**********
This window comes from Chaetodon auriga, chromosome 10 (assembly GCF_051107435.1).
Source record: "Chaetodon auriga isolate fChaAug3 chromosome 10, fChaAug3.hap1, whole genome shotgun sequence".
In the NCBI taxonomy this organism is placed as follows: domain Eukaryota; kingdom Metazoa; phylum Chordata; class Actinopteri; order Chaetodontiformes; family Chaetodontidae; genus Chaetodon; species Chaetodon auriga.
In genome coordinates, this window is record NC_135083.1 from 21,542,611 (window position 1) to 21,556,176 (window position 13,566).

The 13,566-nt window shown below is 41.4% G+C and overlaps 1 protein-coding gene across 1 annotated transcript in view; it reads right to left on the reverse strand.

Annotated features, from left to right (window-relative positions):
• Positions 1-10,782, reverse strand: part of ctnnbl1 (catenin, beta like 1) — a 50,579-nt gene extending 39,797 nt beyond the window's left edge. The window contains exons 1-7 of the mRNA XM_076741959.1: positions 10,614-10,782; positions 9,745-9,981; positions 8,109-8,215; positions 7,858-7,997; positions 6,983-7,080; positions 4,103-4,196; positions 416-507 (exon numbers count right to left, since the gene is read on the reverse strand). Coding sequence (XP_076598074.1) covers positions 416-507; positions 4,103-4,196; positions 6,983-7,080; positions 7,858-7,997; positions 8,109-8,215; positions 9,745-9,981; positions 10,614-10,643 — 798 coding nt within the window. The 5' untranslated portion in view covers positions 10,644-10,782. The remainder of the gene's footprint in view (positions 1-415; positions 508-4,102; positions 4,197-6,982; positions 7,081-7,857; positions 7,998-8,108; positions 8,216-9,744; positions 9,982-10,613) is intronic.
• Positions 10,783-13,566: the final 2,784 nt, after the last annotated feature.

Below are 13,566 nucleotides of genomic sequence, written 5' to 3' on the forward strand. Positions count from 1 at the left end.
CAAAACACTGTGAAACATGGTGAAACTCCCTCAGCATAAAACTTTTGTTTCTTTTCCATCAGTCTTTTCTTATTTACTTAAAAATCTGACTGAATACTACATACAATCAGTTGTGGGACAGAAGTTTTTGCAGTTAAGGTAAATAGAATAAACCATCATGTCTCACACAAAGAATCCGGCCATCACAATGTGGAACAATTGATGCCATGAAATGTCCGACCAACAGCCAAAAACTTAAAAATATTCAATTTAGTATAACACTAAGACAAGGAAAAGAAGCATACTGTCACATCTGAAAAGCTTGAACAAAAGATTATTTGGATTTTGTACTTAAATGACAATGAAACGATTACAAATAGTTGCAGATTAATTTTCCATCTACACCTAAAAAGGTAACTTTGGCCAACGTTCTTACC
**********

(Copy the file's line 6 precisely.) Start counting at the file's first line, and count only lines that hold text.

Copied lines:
Annotated features, from left to right (window-relative positions):